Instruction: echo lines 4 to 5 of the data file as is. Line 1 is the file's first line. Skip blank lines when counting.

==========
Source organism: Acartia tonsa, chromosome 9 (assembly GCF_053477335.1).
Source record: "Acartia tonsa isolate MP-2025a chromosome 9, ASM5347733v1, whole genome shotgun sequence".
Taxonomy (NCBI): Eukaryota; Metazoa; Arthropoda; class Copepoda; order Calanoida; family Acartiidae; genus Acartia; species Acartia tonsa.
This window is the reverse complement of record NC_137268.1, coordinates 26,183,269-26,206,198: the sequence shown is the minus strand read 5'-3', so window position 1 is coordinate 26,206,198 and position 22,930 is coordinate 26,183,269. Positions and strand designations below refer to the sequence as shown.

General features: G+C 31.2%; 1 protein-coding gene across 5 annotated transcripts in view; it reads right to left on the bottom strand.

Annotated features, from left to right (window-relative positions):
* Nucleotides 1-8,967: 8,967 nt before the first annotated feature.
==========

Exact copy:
This window is the reverse complement of record NC_137268.1, coordinates 26,183,269-26,206,198: the sequence shown is the minus strand read 5'-3', so window position 1 is coordinate 26,206,198 and position 22,930 is coordinate 26,183,269. Positions and strand designations below refer to the sequence as shown.

General features: G+C 31.2%; 1 protein-coding gene across 5 annotated transcripts in view; it reads right to left on the bottom strand.